Cyren Call declined to respond because of the anticollusion rules. Ultimately, the PSST responded in a general way that it had used an open process and had selected Cyren Call from a pool of ten applicants. In addition, the short time given PSST to get things ready for the auction meant it needed to make a decision quickly. But this explanation has not calmed concerns on the Hill. “The way the Cyren Call talking points and public safety talking points meshed together, the way this is shaping up, is very disturbing” a Hill source told me on condition of anonymity. “No one’s been happy with Morgan O’Brien’s role in this.” The same source also said that Cyren Call’s relationship with the major carriers — particularly Veizon — raised fears. “Even when he [O’Brien] was up here fighting for his plan, some of us wondered if he wasn’t just hoping to go far enough for Verizon to buy him out,” the source said. And as fellow Wetmachiner Gregory Rose pointed out in his masterful analysis of the auction strategies, the information packet for D Block bidders distributed by PSST on the basis of Cyren Calls advice lines up very nicely with the existing national carrier networks.
All of which, on its own, means squat. Of course one expects a national public safety network to resemble a large carrier network. It is a large carrier network, built to far greater levels of reliability than a standard commercial network. No, none of this meant anything until I started getting contacts over the last few days.
Role In Frontline Collapse
My first anonymous source had some fairly explicit information. Frontline’s investors had asked O’Brien for some kind of estimate of how much they expected to receive in compensation for use of the PSST spectrum (remember, the winner of the D block, in additional to building and maintaining the network, pays the PSST for any use of the public safety spectrum). O’Brien told them it would come to $50 million/yr for ten years (the life of the license), for a total of $500 million in operating costs over and above the cost of the license, the cost of the build out, and the cost maintaining the network.
O’Brien’s conduct apparently made the Frontline backers extremely worried that even if they won the license, they could never expect to negotiate a deal. Under the terms of the FCC’s service rules, if the PSST and the D Block winner cannot reach agreement, then the FCC gets to decide and can impose whatever remedy it deems necessary — including canceling the D Block license or requiring the D Block licensee to abide by whatever obligations the FCC deems necessary to ensure that a suitable public safety network gets built. If the D Block licensee tries to surrender the license and back away, or if the FCC cancels the license, the FCC will treat that as a forfeiture and and require the D Block licensee to pay the forfeiture penalty in accordance with 47 CFR 1.2104(g). (This is in Par. 508 of the FCC’s Order.) The forfeiture amount is the difference between the bid the D Block licensee made and the next highest bid. So if Frontline won D Block by bidding $1.3 billion, and the next highest bid was only $1 billion, Frontline would pay $300 million as a penalty for refusing to pay whatever Cyren Call “advised” PSST was reasonable — if the FCC sided with the PSST and canceled the license.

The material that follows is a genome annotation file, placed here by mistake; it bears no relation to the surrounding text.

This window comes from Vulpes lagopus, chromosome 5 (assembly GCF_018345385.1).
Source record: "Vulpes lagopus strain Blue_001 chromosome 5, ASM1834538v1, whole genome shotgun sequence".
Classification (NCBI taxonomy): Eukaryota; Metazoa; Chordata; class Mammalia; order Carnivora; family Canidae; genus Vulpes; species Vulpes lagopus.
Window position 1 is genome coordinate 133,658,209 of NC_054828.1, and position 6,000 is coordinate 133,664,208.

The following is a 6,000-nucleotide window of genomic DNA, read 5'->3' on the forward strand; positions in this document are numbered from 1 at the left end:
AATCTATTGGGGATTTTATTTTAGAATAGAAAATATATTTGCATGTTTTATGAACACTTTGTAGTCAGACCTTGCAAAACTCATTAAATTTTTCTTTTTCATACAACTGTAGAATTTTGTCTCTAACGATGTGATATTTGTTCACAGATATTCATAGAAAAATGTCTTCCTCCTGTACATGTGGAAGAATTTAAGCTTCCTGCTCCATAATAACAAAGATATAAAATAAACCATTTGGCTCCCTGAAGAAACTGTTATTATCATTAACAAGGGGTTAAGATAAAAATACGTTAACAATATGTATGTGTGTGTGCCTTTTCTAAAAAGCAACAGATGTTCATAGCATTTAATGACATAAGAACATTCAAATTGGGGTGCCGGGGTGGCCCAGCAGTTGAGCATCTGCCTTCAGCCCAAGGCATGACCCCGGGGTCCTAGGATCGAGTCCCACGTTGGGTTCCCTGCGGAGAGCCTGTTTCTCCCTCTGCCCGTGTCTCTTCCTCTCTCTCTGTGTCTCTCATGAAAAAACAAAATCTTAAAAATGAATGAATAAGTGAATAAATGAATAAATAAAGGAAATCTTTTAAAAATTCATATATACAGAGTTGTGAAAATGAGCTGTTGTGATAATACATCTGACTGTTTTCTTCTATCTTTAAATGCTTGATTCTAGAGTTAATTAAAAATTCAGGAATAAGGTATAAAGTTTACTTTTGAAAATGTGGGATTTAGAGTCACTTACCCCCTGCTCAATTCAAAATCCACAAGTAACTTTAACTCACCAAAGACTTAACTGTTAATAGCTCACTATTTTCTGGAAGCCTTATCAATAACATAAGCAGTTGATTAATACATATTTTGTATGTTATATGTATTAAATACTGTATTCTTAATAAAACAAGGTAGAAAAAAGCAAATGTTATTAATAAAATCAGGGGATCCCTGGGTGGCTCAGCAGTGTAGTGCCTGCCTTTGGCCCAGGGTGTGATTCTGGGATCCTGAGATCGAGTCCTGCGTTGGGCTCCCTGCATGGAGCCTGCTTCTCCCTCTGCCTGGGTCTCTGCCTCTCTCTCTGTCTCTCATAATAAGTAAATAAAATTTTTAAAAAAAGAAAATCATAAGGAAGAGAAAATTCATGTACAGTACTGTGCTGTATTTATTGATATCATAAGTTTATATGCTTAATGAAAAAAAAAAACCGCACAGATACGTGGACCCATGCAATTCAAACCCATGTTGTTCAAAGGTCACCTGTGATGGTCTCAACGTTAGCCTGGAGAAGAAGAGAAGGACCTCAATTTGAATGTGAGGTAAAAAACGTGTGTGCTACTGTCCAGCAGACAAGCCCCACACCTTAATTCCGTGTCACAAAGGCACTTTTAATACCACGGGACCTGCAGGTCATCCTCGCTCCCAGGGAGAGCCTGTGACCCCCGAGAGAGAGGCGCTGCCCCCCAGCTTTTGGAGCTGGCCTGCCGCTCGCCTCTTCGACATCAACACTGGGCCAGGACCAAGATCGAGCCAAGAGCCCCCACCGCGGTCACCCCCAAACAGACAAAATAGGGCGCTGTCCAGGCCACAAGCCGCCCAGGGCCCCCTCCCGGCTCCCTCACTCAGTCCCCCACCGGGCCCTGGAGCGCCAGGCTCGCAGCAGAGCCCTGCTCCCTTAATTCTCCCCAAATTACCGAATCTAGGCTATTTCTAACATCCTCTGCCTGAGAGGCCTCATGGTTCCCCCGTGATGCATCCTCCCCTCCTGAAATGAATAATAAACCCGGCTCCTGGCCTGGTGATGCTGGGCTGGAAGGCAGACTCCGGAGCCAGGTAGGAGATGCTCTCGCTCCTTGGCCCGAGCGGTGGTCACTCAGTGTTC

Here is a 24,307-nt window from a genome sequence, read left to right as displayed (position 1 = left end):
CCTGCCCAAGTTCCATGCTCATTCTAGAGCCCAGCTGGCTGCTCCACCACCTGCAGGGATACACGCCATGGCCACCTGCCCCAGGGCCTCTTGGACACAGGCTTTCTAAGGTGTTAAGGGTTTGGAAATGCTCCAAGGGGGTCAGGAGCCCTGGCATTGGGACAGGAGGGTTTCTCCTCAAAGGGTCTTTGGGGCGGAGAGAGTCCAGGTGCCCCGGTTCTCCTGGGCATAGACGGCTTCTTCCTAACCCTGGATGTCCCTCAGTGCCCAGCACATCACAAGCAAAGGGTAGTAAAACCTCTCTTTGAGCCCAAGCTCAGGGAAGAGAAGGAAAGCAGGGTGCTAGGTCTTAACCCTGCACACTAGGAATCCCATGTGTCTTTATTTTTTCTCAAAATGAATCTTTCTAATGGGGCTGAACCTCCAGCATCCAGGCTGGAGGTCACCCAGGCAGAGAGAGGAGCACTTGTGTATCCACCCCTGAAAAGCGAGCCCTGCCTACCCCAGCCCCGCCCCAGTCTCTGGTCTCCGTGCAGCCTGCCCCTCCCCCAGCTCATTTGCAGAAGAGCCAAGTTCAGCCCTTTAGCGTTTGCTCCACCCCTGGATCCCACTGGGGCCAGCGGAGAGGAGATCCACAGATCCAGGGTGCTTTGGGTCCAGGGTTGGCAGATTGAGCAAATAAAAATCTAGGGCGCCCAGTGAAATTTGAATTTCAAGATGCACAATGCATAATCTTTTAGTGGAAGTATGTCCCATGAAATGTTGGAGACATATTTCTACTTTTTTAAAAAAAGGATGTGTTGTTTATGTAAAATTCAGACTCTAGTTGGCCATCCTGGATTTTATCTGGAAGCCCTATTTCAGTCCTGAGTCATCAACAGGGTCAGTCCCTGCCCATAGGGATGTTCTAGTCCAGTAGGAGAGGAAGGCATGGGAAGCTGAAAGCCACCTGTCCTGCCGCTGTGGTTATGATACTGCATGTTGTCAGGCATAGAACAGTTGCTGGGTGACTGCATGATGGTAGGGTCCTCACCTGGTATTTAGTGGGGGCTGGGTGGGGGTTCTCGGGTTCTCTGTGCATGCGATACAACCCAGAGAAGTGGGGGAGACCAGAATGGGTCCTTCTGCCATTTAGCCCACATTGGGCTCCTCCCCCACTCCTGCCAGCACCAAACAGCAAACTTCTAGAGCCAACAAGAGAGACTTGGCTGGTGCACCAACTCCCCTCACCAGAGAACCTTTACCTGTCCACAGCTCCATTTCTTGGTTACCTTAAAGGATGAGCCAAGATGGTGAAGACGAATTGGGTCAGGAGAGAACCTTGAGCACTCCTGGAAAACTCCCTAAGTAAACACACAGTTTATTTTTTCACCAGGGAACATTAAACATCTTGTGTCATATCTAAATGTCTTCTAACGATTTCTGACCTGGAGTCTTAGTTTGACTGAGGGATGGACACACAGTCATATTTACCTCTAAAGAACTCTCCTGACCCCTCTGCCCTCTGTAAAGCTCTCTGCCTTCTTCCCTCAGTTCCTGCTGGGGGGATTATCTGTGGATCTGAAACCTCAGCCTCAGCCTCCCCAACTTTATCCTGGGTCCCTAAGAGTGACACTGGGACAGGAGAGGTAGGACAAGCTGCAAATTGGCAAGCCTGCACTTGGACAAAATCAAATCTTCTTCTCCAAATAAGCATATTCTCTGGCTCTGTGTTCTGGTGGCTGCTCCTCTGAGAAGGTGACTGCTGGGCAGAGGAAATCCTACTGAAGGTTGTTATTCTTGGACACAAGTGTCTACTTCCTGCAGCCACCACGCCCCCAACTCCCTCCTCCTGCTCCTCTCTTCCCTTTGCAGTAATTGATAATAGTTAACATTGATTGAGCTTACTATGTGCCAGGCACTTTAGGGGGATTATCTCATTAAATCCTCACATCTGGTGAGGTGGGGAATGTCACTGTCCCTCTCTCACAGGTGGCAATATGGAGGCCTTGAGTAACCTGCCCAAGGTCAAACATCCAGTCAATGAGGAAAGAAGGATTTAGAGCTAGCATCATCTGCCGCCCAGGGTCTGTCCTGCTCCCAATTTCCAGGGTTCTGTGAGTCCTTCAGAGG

My source told me that level of potential exposure proved too much for Frontline’s backers, particularly in the face of O’Brien’s purported demands. My source also said that Frontline asked Martin for reassurance that the FCC would not place the D Block licensee in a position of such exposure and warned that this would be a deal breaker. Martin (properly in my opinion) told Frontline that the FCC was not going to change the Order language at this late date and they would just have to trust that the FCC would operate in a reasonable fashion but — as the FCC had made clear in the Order — it would always see its role as promoting the development of a national interoperable public safety network. Faced with too many factors it couldn’t control, with an exposure risk impossible to estimate, and what backers perceived as either O’Brien’s hostility to Frontline or a ridiculous over-estimation of what the D Block winner could pay, Frontline’s backers decided to fold rather than take the risk.